About Hackberry, Arizona
Facts, Trivia and useful information
Elevation 3,583 ft (1.092 m). Population 68 (2010).
Time zone: Mountain (MST): UTC minus 7 hours. Summer (DST) no DST⁄ PDT (UTC-7).
Hackberry is a tiny village in central Mohave County, on Route 66 in the northwestern region of Arizona. (Map of Hackberry).
A view of Hackberry's General Store
For the prehistoric and Spanish - Mexican history of this area, check our Peach Springs page.
In 1848, after defeating Mexico, the U.S. incorporated this territory as New Mexico (later it split Arizona as a separate territory). In 1851 the area was explored by Captain Lorenzo Sitgreaves. He was followed six years later by Lt. Edward Fitzgerald Beale (1822-1893) who was commissioned with opening and surveying a wagon road along the 35th parallel from Fort Smith in Arkansas to California.
Beale passed through Hackberry and named the spot "Garden Spring". His route was used by many settlers en route to California and one of them, Charles Cummings, established a ranch here in the 1870s.
Shortly after, silver was discovered by Jim Music (1875) and the community grew. The post office opened in 1878.
The mine was named Hackberry after a Hackberry tree which grew beside a spring on the hill where the mine was located.
The Name: Hackberry
Desert Hackberry (Celtis pallida)
This bush can grow up to 20 ft. high. It is a member of the Elm family. It grows in canyons, washes and the desert but is more frequent close to water sources.
Its yellow-orange fruits are eaten by the wildlife and were a staple in the Native Americans' diet.
When the the Atlantic & Pacific Railroad (later the Atchison Topeka and Santa Fe Railroad laid its tracks through the area in 1883, it built a station and named after the Hackberry mine.
The National Old Trails highway (N.O.T.) was built in the 1910s through the village, which was sustained mainly by a few small mines and ranches, however, by 1919 the mine had exhausted the silver ore and closed. It was not until Route 66 was aligned along the N.O.T. in 1926 that traffic and new business reached the area.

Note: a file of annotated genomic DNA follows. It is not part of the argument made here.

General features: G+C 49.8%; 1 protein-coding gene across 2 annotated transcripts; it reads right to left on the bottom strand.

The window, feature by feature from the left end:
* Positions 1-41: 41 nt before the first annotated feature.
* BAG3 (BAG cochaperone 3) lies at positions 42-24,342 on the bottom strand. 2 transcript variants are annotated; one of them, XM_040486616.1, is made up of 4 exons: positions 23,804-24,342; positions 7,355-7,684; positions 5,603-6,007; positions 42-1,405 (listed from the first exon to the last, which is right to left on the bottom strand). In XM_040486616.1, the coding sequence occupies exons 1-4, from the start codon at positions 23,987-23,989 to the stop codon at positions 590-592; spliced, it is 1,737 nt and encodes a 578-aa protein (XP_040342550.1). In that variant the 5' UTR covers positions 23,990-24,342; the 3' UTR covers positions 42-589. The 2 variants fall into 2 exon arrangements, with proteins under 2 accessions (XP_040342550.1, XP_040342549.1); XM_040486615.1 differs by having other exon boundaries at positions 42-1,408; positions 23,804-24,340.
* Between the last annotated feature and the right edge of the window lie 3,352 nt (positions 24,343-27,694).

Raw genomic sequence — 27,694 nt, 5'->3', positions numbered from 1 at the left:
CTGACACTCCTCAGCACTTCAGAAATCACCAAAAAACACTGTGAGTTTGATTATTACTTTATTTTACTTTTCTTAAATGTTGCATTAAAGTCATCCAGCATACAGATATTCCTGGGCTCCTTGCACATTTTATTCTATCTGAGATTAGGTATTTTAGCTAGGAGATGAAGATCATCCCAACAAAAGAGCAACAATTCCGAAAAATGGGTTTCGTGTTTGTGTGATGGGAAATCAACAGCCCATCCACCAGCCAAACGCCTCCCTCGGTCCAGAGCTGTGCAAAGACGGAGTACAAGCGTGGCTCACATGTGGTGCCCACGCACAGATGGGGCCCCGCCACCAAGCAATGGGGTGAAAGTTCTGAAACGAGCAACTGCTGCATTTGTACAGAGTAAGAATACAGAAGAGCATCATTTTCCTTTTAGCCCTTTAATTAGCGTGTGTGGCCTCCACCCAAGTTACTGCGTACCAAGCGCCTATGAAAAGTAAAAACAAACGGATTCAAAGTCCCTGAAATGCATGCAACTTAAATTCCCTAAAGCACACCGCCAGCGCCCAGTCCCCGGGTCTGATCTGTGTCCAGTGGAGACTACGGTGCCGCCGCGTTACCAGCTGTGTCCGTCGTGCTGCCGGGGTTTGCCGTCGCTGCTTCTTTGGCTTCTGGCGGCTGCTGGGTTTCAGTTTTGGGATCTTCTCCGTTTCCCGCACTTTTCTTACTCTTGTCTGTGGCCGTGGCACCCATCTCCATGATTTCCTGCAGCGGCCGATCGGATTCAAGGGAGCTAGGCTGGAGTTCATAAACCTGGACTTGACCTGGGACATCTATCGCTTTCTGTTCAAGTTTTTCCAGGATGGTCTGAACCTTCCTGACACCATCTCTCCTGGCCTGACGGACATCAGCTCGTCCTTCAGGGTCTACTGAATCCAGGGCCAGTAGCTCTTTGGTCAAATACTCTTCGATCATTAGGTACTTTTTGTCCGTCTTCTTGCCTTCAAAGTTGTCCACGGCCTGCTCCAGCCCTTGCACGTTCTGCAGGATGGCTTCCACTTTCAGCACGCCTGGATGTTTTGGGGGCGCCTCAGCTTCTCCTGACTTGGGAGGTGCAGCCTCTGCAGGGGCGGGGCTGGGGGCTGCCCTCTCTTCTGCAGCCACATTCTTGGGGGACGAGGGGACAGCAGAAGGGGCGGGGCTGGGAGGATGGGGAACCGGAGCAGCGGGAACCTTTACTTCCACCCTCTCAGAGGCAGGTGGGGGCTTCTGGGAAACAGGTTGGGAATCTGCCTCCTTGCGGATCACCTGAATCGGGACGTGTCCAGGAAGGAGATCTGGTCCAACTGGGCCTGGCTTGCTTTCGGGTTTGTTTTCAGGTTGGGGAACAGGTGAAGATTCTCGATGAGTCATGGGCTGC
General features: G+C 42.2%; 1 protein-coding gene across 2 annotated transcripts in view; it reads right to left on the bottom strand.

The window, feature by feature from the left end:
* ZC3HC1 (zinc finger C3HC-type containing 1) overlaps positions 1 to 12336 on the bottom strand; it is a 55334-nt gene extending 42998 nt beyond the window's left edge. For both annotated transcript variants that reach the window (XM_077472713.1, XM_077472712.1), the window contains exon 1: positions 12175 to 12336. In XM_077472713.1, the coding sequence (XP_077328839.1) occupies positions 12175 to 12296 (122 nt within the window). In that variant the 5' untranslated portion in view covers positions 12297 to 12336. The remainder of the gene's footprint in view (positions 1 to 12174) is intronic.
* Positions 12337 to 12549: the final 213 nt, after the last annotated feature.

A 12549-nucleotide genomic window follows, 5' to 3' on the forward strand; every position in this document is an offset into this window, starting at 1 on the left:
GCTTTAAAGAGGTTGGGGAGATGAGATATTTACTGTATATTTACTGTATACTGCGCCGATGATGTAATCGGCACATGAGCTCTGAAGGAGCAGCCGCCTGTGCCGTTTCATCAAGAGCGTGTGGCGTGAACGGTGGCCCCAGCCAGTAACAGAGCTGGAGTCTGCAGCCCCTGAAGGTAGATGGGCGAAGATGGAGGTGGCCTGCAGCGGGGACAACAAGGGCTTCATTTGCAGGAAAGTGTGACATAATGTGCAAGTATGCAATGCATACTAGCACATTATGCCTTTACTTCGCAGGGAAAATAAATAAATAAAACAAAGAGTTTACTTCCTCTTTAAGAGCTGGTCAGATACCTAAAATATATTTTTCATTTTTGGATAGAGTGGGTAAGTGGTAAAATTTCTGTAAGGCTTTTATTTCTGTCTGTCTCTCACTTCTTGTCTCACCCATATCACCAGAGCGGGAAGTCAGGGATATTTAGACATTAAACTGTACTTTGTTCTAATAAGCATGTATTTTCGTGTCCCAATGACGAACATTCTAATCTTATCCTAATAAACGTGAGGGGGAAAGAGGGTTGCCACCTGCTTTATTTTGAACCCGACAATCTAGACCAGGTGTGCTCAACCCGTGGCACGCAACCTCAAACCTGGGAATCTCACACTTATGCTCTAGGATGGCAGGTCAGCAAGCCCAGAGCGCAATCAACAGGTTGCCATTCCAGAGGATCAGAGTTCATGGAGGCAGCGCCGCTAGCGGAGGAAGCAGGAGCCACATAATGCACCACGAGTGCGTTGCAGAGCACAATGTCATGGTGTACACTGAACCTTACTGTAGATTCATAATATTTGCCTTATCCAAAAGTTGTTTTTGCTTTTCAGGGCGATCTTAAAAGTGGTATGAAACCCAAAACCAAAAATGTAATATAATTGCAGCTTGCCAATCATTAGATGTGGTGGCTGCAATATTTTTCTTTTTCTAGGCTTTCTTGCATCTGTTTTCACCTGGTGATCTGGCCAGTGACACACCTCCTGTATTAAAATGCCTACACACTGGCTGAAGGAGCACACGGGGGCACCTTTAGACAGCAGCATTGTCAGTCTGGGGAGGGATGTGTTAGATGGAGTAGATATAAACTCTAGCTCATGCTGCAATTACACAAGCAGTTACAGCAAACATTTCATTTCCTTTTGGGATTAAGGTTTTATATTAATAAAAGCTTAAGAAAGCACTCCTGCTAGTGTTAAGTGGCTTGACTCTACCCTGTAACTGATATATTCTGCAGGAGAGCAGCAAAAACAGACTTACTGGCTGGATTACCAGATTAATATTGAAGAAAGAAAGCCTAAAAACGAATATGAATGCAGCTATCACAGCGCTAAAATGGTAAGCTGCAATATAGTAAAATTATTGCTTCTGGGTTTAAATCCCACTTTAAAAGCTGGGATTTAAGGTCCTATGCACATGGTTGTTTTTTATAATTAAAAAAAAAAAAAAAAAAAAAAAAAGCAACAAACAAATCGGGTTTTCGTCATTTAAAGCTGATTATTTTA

Service stations opened and the Hackberry General Store (The Northside Grocery) opened to cater to travelers.
Business declined after 1979, when Route 66 between Kingman and Seligman was bypassed by I-40.
Where to Stay near Hackberry
Accommodation close to Hackberry:
More Lodging Near Hackberry along Route 66
Motels and Hotels in ...
Heading East.... In Arizona
- 24 miles. Peach Springs
- 61 miles. Seligman motels
- 84 miles. Ash Fork
- 93 miles. Williams
- 126 miles. Bellemont
- 137 miles. Flagstaff
- 161 miles. Twin Arrows resort
- 196 miles. Winslow
- 228 miles. Holbrook
- 274 miles. Chambers
Close to Route 66 ...
- 29 miles. Kingman
West, Hotels & Motels in California...
>> RV campgrounds close to Hackberry
Weather in Hackberry
Hackberry is located in a dry region with a "cold semi-arid climate". Its altitude gives it colder winters and cooler summers than those in the neighboring desert area closer to the (lower) Colorado River.
Snow can dust the area ocassionally with around 3.7 inches (9.4 cm) yearly. Rainfall takes place 37 days per year, with 19.3 in. of rain (263 mm), with April, May and June being the driest months and August the wettest.
Average temperatures during the year: summer high (Jul) 97.8°F (36.6°C) , summer low 67.2°F (19.6°C). Winter high (Jan) 55.9°F (13.3°C), winter low 31.1°F (-0.5°C).
As the town lies to the west of the Rocky Montains there are virtually no tornados in Hackberry.
Tornado Risk: read more about Tornado Risk along Route66.
Getting to Hackberry
You can reach Hackberry along Historic Route 66 in Arizona from Seligman (east) or Kingman (west) and reach any of those towns via I-40 or from Las Vegas, Nevada, by US 93
Map of Route 66 through Hackberry Arizona
Static Map showing Route 66 alignment through Hackberry, AZ
Display Hackberry Route 66 Map
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Route 66's alignment in Arizona: the Historic Route 66 through Hackberry
Route 66 across Arizona
Historic U.S. highway 66, "Route 66" has been designated as an All-American Road and National Scenic Byway in the state of Arizona.